“In the days before Israelis went to the polls, Netanyahu was asked by the Israeli news site, NRG, if it was true that a Palestinian state would never be formed on his watch as prime minister, Netanyahu replied, ‘Indeed,’ adding: ‘Anyone who is going to establish a Palestinian state, anyone who is going to evacuate territories today, is simply giving a base for attacks to the radical Islam against Israel’.”

Yousef Munayyer, a Palestinian, (right) wrote a post-election guest column in the New York Times which must have startled a few Times readers with this headline: “Netanyahu’s Win is Good for Palestine”. His column begins:images

“As a Palestinian, I breathed a sigh of relief when it became clear that [Netanyahu’s] Likud Party had won the largest number of seats in the Knesset.

This might seem counterintuitive, but the political dynamics in Israel and internationally mean that another term with Mr. Netanyahu at the helm could actually hasten the end of Israel’s apartheid policies. The biggest losers in this election were those who made the argument that change could come from within Israel. It can’t and it won’t.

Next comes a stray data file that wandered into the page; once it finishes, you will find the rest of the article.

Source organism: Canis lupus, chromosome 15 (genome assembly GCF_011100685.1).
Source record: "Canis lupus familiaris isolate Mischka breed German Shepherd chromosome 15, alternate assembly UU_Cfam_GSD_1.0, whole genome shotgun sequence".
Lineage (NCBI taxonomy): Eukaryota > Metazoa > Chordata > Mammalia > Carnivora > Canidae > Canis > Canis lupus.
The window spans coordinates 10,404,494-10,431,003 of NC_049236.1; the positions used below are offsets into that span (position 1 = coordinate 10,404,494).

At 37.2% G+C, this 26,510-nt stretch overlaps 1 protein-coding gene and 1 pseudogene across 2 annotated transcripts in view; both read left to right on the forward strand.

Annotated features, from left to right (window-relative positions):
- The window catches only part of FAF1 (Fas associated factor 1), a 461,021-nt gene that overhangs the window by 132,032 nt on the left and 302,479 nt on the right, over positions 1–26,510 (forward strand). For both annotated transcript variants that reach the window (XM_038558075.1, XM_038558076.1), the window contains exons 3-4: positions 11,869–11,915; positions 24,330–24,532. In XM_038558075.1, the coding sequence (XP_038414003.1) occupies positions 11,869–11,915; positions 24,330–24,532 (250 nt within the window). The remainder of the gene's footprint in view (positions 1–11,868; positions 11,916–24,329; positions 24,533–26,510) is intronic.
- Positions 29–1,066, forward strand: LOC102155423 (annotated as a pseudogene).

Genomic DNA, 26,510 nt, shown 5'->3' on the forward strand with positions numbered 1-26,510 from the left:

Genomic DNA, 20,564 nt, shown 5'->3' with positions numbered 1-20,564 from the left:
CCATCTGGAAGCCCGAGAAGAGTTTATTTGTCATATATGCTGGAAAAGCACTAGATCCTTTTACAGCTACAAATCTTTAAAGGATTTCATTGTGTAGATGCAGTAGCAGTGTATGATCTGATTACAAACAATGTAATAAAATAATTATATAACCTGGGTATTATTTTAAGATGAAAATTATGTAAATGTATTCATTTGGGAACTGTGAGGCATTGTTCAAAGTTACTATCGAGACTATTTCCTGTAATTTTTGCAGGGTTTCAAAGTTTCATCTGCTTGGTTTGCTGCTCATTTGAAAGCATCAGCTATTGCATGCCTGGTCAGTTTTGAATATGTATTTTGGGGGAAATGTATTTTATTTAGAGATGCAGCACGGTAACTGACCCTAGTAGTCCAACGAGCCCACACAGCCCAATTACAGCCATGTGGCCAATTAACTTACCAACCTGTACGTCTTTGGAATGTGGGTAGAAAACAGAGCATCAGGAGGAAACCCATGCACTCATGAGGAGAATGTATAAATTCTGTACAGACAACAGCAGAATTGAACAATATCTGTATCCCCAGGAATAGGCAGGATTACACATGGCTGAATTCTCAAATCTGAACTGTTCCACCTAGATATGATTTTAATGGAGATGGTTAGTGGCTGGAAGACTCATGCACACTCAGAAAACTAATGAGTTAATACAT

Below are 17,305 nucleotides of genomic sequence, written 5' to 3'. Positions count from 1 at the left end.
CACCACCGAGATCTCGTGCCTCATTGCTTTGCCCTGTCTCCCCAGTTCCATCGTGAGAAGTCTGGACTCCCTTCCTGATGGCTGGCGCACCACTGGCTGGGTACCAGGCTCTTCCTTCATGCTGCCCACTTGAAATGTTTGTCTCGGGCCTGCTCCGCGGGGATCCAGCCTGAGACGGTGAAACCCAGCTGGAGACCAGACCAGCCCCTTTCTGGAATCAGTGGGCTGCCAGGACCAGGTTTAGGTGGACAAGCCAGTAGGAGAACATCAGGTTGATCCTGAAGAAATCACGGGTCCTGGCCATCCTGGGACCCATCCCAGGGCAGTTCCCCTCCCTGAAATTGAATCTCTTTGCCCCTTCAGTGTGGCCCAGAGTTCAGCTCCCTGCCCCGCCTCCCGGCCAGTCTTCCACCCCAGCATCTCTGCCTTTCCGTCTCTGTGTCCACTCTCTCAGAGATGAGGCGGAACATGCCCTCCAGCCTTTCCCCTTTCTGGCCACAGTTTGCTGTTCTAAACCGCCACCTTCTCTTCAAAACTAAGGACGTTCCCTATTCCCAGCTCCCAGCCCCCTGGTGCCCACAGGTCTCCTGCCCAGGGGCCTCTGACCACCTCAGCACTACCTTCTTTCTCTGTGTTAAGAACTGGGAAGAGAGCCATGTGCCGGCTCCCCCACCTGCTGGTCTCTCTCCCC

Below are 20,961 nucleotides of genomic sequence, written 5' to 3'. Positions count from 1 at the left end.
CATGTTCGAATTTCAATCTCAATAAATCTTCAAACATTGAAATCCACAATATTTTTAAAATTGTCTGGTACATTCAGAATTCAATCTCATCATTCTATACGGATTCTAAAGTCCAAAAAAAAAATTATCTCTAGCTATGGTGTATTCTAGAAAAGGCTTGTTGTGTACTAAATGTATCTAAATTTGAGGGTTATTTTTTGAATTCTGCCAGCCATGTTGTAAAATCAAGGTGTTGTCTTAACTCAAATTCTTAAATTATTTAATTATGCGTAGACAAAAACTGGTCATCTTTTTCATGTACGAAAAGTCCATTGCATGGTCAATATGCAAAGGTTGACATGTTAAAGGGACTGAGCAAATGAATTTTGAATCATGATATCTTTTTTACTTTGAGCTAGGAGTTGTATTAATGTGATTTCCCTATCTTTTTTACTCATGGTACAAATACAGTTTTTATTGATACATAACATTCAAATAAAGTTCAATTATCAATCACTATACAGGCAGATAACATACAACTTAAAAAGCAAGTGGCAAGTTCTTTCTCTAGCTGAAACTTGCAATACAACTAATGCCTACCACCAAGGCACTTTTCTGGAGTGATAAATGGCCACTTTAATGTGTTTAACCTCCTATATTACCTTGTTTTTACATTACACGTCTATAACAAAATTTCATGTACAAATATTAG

Israelis have grown very comfortable with the status quo. In a country that oversees a military occupation that affects millions of people, the biggest scandals aren’t about settlements, civilian deaths or hate crimes but rather mundane things like the price of cottage cheese and whether the prime minister’s wife embezzled bottle refunds.

For Israelis, there’s currently little cost to maintaining the occupation and re-electing leaders like Mr. Netanyahu. Raising the price of occupation is therefore the only hope of changing Israeli decision making. Economic sanctions against South Africa in the 1980s increased its international isolation and put pressure on the apartheid regime to negotiate.”

Munayyer, born in Lod, Israel, is a citizen of both the U.S. and Israel. He is a Palestinian American writer and political analyst who is the new Executive Director of the U.S. Campaign to End the Israeli Occupation, based in Washington, D.C. He was previously Executive Director of the The Jerusalem Fund for Education and Community Development and its educational program, the Palestine Center.

Raising the “price of occupation”, as Munayyer counsels, will, indeed, hit Israelis where it hurts, their pride and their economic well-being, though, based on past decisions, not their consciences.